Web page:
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Styling SVG with CSS

Features in map layers can be styled using CSS when features are drawn using SVG (scalable vector graphics). SVG is a text-based image format and is defined using markup code similar to HTML. This is an attractive alternative to using renderers or symbols for developers accustomed to using CSS. Another reason to style features using CSS is to animate features, which is not easily done with symbols and renderers. Other vector drawing methods used in legacy browsers, VML and canvas, do not support styling via CSS.

There are two new constructor options and one new property for the GraphicsLayer that can be used to style features: styling, dataAttributes, and surfaceType.

styling is a boolean value. It indicates whether the layer is responsible for styling graphics (in which case a graphic's symbol or the layer's renderer is used) or if CSS will be used for styling the graphics. The default value is true. If you set it to false the shapes will be added to the DOM, but they will not be styled. Styles must be applied using CSS.

dataAttributes is a string or an array of strings corresponding to attribute fields to be added as custom data attributes on each graphic's node. Developers can select a particular type of feature(s) using CSS and apply custom styling to the shapes of the selected features. The data attribute name must be at least one character long and must be prefixed with "data-". It should not contain any uppercase letters.

surfaceType describes the vector drawing method for a layer. It can be one of these: "svg", "canvas-2d" or "vml" and is always the same for all vector layers on a map. The default value is "SVG" for all browsers except Internet Explorer versions 7, 8 and earlier, where VML is used.

Individual SVG elements can be styled because it uses a DOM. In contrast, canvas provides a surface but does not implement a DOM so it is not possible to address individual or groups of features according to an attribute.

Preparing the layer to be styled by CSS

In order to style the features using CSS we set the styling property to false and the dataAttributes property to the name of the attribute we are targeting. We then set the attribute of the graphics as "data-classbreak" and the value as a string depending on the value of the field in the attribute table. For the code snippet below, we set the dataAttribute to "fb_pop" which corresponds to one of the attributes in our feature service.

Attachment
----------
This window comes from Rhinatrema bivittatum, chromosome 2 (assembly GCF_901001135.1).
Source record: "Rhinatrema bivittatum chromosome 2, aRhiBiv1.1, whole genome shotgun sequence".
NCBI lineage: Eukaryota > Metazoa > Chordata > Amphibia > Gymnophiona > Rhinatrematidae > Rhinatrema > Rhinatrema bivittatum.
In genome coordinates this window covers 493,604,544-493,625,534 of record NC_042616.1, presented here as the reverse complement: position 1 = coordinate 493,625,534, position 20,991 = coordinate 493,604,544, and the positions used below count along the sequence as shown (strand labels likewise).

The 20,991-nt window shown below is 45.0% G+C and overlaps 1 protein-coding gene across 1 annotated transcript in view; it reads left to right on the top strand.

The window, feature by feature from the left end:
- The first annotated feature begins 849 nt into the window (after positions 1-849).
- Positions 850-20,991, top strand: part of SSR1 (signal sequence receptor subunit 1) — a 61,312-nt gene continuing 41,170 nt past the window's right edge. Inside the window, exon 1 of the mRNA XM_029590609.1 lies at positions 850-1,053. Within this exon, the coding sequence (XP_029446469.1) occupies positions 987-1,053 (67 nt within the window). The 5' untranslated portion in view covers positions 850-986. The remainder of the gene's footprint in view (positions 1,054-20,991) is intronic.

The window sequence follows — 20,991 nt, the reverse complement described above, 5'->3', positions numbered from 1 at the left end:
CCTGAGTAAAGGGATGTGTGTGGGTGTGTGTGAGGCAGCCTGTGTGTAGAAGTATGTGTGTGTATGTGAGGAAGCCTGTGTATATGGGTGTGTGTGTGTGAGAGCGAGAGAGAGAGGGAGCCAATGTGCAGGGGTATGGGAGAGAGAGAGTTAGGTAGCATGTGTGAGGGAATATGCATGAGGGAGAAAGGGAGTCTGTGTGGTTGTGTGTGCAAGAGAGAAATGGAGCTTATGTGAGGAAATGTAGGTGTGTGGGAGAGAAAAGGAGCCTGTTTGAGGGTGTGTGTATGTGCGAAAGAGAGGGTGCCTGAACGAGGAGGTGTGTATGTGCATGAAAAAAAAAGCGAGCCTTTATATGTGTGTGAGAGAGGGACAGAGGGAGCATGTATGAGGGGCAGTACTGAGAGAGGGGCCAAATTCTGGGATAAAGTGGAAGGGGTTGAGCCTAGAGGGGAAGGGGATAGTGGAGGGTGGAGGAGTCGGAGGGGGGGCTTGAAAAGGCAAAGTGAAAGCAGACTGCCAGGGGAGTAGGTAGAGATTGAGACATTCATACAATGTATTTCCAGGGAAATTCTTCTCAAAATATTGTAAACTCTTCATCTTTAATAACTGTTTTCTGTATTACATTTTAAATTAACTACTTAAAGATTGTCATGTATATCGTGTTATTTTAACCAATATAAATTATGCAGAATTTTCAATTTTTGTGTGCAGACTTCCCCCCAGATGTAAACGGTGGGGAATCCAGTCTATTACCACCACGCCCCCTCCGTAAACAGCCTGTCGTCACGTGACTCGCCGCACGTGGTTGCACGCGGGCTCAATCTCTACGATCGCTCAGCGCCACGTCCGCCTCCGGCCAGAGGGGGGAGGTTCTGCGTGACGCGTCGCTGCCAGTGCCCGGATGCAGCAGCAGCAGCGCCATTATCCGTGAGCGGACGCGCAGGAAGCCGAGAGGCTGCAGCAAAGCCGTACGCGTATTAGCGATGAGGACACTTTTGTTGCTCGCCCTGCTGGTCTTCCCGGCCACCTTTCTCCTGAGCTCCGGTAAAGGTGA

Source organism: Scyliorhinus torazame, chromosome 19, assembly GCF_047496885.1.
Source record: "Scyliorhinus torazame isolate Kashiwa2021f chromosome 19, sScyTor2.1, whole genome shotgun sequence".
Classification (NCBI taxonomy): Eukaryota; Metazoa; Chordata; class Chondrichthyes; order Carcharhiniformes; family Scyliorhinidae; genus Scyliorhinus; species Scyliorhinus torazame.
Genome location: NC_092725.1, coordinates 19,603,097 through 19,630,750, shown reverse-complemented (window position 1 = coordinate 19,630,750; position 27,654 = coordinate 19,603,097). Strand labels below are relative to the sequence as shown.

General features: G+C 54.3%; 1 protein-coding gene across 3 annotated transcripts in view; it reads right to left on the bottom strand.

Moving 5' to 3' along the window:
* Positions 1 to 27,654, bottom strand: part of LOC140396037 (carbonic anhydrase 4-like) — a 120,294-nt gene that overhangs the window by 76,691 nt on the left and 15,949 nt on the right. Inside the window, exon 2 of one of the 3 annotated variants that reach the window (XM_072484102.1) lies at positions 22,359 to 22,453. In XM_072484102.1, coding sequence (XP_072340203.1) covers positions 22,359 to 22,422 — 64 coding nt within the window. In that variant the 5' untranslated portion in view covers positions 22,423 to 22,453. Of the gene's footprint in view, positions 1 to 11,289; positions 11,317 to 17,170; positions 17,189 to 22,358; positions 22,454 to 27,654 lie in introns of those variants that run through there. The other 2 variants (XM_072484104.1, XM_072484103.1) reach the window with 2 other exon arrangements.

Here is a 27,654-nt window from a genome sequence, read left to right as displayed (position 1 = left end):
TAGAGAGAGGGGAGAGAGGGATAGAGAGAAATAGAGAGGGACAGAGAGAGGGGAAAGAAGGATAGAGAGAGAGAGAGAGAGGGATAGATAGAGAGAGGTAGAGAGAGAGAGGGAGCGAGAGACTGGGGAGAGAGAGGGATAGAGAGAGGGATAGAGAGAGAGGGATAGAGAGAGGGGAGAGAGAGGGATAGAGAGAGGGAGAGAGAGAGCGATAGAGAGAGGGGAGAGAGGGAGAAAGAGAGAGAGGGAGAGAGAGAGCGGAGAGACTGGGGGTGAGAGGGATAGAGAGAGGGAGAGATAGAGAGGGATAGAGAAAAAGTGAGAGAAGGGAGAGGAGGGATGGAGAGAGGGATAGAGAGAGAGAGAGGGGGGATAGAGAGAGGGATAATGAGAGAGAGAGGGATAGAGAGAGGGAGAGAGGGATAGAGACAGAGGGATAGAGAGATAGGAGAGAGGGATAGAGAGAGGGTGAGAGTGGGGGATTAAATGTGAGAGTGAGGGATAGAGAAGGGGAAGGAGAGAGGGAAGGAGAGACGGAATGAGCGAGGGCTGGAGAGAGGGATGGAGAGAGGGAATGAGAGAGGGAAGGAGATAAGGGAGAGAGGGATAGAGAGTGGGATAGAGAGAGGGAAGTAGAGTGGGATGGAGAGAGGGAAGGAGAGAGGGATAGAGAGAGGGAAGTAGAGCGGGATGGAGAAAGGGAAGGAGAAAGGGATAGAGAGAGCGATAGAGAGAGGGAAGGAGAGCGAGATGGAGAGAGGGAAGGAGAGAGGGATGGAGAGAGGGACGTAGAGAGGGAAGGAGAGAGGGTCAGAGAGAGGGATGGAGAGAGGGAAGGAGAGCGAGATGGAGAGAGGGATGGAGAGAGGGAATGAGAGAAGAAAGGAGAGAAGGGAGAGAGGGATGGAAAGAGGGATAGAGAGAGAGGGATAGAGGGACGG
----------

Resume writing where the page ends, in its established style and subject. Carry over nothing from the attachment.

function addFeatureLayer() {
  // create feature layer with styling set to false and dataAttributes set
  var featureLayer = new FeatureLayer("Feature Layer URL", {
    id:     "featureLayer",
    styling:false,
    dataAttributes:["fb_pop"]
  });

  if (featureLayer.surfaceType === "svg") {
    on(featureLayer, "graphic-draw", function (evt) {
      var tableAttr = evt.graphic.attributes.fb_pop;
      var category;
      // class breaks
      if (tableAttr < classbreaks[0].value) {
        category = classbreaks[0].attribute;
      } else if (tableAttr >= classbreaks[0].value && tableAttr < classbreaks[1].value) {
        category = classbreaks[1].attribute;
      }
      // additional class breaks here
      } else if (tableAttr >= classbreaks[8].value) {
        category = classbreaks[9].attribute;
      }

      // set the data attribute for the current feature
      evt.node.setAttribute('data-classbreak', category);
    });
  }
  map.addLayer(featureLayer);
  return featureLayer;
}

Various ways to target features from CSS

There are different ways to target features that will be styled using CSS.

ID selectors (#<id>_layer) can be used where the ID is passed in the layer constructor. This is useful when targeting features only within a specific layer.

Class selectors (.class) can be used when the class name is passed in the layer constructor via a className option. This is useful when targeting features in more than one layer collectively.

Attribute selectors: Attribute fields from the layer can be added as custom data-attributes through the dataAttribute option. There are several new data attributes worth mentioning in the Graphic class that can be added out of the box when styling is set to false:

You can also apply a style to features based on computed data-attributes. For instance, using the D3 JavaScript toolkit we can use the library's built-in scale method quantize to sort our data into "buckets" and then apply a style to each bucket. Here is a sample for adding computed data-attributes.

Styles are applied to features by targeting the path element. For instance, to apply a particular style to any feature containing the dataAttribute value 'classbreak0,' you could use the css style below:

path[data-classbreak="classbreak0"] {
  stroke: rgb(255,245,220);
  stroke-width: 1pt;
  stroke-opacity: 0.35;
  fill: rgb(255,215,120);
  fill-opacity: 0.8;
}
  

Because we're using CSS, pseudo selectors like :hover can be used to apply a hover effect when mousing over graphics. More information about adding styles to paths can be found on the Mozilla Developer Network documentation for SVG.

@keyframes highlight {
    100% {
      fill-opacity: 1;
      stroke-width: 4;
      stroke: rgb(220,20,60);
    }
  }

  @-webkit-keyframes highlight {
    100% {
      fill-opacity: 1;
      stroke-width: 4;
      stroke: rgb(220,20,60);
    }
  }

  path:hover {
    cursor: pointer;
    animation-duration: 0.2s;
    animation-name: highlight;
    animation-timing-function: linear;
    animation-fill-mode: forwards;
    -webkit-animation-duration: 0.2s;
    -webkit-animation-name: highlight;
    -webkit-animation-timing-function: linear;
    -webkit-animation-fill-mode: forwards;
}

Why not use Renderers for styling?